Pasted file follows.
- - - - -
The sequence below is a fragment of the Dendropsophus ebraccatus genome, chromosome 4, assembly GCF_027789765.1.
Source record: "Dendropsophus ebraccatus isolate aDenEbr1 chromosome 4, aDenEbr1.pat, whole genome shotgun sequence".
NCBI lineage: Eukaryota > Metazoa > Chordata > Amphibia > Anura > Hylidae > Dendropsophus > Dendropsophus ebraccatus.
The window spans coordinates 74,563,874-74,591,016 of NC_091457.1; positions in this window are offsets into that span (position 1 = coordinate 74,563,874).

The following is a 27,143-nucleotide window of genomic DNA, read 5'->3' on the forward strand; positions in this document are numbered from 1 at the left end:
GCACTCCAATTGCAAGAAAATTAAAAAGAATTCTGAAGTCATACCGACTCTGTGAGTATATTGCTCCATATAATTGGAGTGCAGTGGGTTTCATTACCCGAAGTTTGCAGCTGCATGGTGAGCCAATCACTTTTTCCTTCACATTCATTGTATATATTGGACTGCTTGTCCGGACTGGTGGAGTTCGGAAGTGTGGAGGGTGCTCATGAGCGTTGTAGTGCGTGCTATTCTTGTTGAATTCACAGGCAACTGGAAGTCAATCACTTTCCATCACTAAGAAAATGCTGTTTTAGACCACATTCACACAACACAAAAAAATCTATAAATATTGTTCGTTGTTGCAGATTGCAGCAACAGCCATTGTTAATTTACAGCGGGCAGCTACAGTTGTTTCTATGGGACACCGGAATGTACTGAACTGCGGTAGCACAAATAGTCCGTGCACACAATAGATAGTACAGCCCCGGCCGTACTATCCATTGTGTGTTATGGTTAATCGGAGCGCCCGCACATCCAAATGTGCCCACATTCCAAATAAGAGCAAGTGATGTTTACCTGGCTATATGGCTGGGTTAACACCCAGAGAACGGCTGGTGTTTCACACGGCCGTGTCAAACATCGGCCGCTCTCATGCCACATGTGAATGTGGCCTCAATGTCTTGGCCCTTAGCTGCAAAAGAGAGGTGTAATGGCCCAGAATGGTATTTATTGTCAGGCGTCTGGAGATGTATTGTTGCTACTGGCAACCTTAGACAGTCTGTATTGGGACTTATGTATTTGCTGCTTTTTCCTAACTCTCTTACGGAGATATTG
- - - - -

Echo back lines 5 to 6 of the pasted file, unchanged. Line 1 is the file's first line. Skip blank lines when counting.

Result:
The following is a 27,143-nucleotide window of genomic DNA, read 5'->3' on the forward strand; positions in this document are numbered from 1 at the left end:
GCACTCCAATTGCAAGAAAATTAAAAAGAATTCTGAAGTCATACCGACTCTGTGAGTATATTGCTCCATATAATTGGAGTGCAGTGGGTTTCATTACCCGAAGTTTGCAGCTGCATGGTGAGCCAATCACTTTTTCCTTCACATTCATTGTATATATTGGACTGCTTGTCCGGACTGGTGGAGTTCGGAAGTGTGGAGGGTGCTCATGAGCGTTGTAGTGCGTGCTATTCTTGTTGAATTCACAGGCAACTGGAAGTCAATCACTTTCCATCACTAAGAAAATGCTGTTTTAGACCACATTCACACAACACAAAAAAATCTATAAATATTGTTCGTTGTTGCAGATTGCAGCAACAGCCATTGTTAATTTACAGCGGGCAGCTACAGTTGTTTCTATGGGACACCGGAATGTACTGAACTGCGGTAGCACAAATAGTCCGTGCACACAATAGATAGTACAGCCCCGGCCGTACTATCCATTGTGTGTTATGGTTAATCGGAGCGCCCGCACATCCAAATGTGCCCACATTCCAAATAAGAGCAAGTGATGTTTACCTGGCTATATGGCTGGGTTAACACCCAGAGAACGGCTGGTGTTTCACACGGCCGTGTCAAACATCGGCCGCTCTCATGCCACATGTGAATGTGGCCTCAATGTCTTGGCCCTTAGCTGCAAAAGAGAGGTGTAATGGCCCAGAATGGTATTTATTGTCAGGCGTCTGGAGATGTATTGTTGCTACTGGCAACCTTAGACAGTCTGTATTGGGACTTATGTATTTGCTGCTTTTTCCTAACTCTCTTACGGAGATATTG